The Reader/Player. This is you, the real human being sitting at your computer playing the game… The Game Protagonist. This is you, a nameless cipher of a person who just loves picking up objects and toting them around, because you Never Can Tell when they’ll come in handy… The Story Protagonist. This is you, Jane Doe, an unassuming college sophomore who has stumbled upon a sinister plot to destroy the world. Or maybe you’re John Doe, a cigar-chomping private investigator with calloused knuckles and a callous attitude, who has stumbled upon a sinister plot to destroy the world. Or maybe you’re Jhin-Dho, a half-elven sorcerer’s apprentice who has …
Giner-Sorolla notes that games where the goals of these three ‘yous’ work together and make sense in conjunction with one another without drawing attention to the fiction are the most successful (in terms of narrative at least). An example of this working and not working in Mass Effect comes in the handling of squad members. Obviously the game’s technical limitations means it can only handle a maximum of two squad members in addition to Shepherd. Most of the time, this means assembling a small recon party and therefore makes good sense from a story perspective. At the opening of Mass Effect 2, Shepherd begins alone, is joined by Jacob and later Miranda. In Mass Effect 3, however, Shepherd begins a mission with James and Kaidan and on meeting Liara, comes up with the rather clunky response that James is needed back at the shuttle. Since Normandy has its own shuttle pilot, Steve Cortez, this seems odd. He hasn’t been introduced at this point, but he presumably exists. Why was he not flying the shuttle? Surely in the midst of a Cerberus ambush, sending away extra firepower to instead guard the (presumably empty) shuttle seems illogical. Either James should have stayed with the shuttle in the first place, or he should stay here now and fight Cerberus. It is illogical and occurs only because the game couldn’t handle Liara joining the team in addition to James and Kaiden. In ME2, game and story are working in tandem, but in ME3, game is being served by story, jolting the player out of the fiction and being reminded of its technological constraints. Interestingly, Giner-Sorolla concludes that inconsistent character personality serves second person writing well, as it allows the reader/player to believe more readily that this character is ‘like them’.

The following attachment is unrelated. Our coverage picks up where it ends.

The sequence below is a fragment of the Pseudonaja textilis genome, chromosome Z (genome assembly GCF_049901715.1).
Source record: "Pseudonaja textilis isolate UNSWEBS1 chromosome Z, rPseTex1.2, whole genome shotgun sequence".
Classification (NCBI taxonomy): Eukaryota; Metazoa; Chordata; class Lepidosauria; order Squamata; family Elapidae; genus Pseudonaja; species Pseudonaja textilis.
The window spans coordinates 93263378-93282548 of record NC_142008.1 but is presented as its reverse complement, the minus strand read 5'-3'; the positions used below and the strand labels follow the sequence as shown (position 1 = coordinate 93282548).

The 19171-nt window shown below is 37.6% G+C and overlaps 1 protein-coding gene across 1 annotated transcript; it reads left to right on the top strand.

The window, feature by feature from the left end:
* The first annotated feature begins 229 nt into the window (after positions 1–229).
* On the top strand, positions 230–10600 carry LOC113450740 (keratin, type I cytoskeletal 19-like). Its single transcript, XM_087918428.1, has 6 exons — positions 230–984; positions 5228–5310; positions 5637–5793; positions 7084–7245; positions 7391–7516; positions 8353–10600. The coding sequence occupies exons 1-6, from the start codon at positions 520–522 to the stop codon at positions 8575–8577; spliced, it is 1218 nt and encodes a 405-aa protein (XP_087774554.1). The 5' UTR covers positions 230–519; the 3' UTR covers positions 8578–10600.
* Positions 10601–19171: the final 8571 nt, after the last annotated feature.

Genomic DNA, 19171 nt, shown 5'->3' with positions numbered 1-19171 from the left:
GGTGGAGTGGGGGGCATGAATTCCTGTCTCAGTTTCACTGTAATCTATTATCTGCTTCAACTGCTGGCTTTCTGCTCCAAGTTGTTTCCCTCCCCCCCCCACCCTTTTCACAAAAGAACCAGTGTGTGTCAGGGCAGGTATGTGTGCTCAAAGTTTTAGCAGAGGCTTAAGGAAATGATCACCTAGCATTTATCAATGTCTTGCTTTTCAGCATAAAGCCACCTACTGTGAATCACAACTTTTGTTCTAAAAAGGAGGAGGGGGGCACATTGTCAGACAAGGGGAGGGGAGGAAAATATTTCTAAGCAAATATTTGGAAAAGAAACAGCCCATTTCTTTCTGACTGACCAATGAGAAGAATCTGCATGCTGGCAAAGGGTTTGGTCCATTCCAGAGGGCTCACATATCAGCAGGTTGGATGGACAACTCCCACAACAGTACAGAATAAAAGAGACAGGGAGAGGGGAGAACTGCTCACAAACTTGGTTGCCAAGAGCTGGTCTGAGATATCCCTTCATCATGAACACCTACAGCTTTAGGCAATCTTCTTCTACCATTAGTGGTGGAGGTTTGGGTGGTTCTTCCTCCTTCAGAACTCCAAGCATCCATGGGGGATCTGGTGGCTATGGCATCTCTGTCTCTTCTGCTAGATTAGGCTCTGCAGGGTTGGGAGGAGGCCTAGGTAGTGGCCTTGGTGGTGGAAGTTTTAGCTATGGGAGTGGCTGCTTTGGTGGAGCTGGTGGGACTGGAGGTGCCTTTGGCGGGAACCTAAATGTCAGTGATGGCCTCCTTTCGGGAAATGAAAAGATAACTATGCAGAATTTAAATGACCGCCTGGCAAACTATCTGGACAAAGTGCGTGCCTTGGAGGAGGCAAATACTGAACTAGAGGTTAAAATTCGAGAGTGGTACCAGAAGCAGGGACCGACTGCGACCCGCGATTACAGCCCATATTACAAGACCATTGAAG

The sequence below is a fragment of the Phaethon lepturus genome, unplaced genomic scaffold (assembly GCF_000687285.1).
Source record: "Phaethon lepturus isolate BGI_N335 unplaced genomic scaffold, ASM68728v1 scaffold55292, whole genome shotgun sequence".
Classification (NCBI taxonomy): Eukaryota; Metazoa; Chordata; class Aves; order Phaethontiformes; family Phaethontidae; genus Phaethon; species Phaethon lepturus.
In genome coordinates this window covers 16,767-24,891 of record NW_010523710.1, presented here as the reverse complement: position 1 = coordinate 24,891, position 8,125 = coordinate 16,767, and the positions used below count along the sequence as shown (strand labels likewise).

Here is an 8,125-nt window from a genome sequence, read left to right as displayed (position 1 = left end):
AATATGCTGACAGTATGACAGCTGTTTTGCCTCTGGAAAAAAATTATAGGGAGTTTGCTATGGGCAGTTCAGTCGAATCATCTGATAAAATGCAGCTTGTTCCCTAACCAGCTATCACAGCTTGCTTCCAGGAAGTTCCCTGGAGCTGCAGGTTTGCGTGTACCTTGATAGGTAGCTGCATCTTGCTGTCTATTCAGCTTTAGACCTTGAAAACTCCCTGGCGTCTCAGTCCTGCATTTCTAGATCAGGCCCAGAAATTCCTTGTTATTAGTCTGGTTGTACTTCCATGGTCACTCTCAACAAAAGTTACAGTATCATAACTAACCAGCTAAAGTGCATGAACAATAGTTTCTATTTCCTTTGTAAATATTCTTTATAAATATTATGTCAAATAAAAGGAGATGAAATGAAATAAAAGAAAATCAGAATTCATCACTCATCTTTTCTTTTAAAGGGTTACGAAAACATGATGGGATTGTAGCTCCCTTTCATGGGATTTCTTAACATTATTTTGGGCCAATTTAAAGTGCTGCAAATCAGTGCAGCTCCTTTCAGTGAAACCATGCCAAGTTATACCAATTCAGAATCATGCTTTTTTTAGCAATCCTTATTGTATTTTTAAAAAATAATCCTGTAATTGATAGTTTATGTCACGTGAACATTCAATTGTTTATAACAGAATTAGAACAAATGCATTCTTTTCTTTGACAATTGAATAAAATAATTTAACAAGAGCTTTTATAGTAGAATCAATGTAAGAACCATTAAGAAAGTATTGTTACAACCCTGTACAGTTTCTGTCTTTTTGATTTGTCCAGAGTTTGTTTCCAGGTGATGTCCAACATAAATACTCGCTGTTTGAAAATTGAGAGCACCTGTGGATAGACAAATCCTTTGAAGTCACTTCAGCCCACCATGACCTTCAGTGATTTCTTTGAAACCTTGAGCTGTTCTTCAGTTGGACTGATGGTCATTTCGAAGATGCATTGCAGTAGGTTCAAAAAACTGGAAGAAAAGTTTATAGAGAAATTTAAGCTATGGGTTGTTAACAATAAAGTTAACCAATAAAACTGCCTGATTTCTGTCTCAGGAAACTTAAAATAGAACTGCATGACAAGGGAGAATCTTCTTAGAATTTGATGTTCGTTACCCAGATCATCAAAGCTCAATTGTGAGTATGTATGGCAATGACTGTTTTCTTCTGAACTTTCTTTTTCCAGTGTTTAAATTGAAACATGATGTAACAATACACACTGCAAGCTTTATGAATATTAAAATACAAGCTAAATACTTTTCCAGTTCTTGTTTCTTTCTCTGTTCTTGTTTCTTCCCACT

…we see ourselves exercising many different traits in different situations. We are deferent to superiors, authoritative to underlings; courageous in areas of our expertise, hesitant in things we know little of…
This isn’t something I’ve considered in my own writing or the writing of others, so I’ll be looking out for this in my future writing/reading/playthroughs.